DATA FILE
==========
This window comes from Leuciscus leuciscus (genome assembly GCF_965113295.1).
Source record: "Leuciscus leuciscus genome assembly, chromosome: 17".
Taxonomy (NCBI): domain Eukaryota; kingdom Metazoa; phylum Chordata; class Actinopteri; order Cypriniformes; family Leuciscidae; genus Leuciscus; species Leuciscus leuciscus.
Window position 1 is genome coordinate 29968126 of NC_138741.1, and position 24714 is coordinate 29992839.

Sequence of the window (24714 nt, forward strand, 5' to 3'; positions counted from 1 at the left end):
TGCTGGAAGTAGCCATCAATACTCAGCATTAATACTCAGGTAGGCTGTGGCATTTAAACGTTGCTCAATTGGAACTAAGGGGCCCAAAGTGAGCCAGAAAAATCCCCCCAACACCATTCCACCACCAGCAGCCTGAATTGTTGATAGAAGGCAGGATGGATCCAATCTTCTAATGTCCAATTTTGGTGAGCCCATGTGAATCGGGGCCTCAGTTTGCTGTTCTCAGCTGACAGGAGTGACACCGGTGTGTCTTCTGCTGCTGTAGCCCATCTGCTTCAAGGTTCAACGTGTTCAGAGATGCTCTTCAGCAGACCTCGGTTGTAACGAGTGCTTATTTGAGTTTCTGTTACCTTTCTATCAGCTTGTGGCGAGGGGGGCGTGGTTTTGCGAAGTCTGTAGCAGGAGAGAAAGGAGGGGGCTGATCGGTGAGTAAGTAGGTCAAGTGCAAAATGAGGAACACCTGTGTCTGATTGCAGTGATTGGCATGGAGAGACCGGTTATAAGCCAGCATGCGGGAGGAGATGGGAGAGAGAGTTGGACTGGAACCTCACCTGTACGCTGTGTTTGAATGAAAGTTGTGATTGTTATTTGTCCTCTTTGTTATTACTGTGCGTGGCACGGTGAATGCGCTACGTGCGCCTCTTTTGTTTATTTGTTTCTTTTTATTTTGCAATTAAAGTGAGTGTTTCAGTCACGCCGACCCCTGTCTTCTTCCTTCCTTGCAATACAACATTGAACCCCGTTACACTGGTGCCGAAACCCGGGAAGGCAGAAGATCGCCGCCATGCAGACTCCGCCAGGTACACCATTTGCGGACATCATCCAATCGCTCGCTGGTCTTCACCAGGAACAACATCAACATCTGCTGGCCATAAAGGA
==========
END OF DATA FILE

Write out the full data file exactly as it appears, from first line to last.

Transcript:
This window comes from Leuciscus leuciscus (genome assembly GCF_965113295.1).
Source record: "Leuciscus leuciscus genome assembly, chromosome: 17".
Taxonomy (NCBI): domain Eukaryota; kingdom Metazoa; phylum Chordata; class Actinopteri; order Cypriniformes; family Leuciscidae; genus Leuciscus; species Leuciscus leuciscus.
Window position 1 is genome coordinate 29968126 of NC_138741.1, and position 24714 is coordinate 29992839.

Sequence of the window (24714 nt, forward strand, 5' to 3'; positions counted from 1 at the left end):
TGCTGGAAGTAGCCATCAATACTCAGCATTAATACTCAGGTAGGCTGTGGCATTTAAACGTTGCTCAATTGGAACTAAGGGGCCCAAAGTGAGCCAGAAAAATCCCCCCAACACCATTCCACCACCAGCAGCCTGAATTGTTGATAGAAGGCAGGATGGATCCAATCTTCTAATGTCCAATTTTGGTGAGCCCATGTGAATCGGGGCCTCAGTTTGCTGTTCTCAGCTGACAGGAGTGACACCGGTGTGTCTTCTGCTGCTGTAGCCCATCTGCTTCAAGGTTCAACGTGTTCAGAGATGCTCTTCAGCAGACCTCGGTTGTAACGAGTGCTTATTTGAGTTTCTGTTACCTTTCTATCAGCTTGTGGCGAGGGGGGCGTGGTTTTGCGAAGTCTGTAGCAGGAGAGAAAGGAGGGGGCTGATCGGTGAGTAAGTAGGTCAAGTGCAAAATGAGGAACACCTGTGTCTGATTGCAGTGATTGGCATGGAGAGACCGGTTATAAGCCAGCATGCGGGAGGAGATGGGAGAGAGAGTTGGACTGGAACCTCACCTGTACGCTGTGTTTGAATGAAAGTTGTGATTGTTATTTGTCCTCTTTGTTATTACTGTGCGTGGCACGGTGAATGCGCTACGTGCGCCTCTTTTGTTTATTTGTTTCTTTTTATTTTGCAATTAAAGTGAGTGTTTCAGTCACGCCGACCCCTGTCTTCTTCCTTCCTTGCAATACAACATTGAACCCCGTTACACTGGTGCCGAAACCCGGGAAGGCAGAAGATCGCCGCCATGCAGACTCCGCCAGGTACACCATTTGCGGACATCATCCAATCGCTCGCTGGTCTTCACCAGGAACAACATCAACATCTGCTGGCCATAAAGGA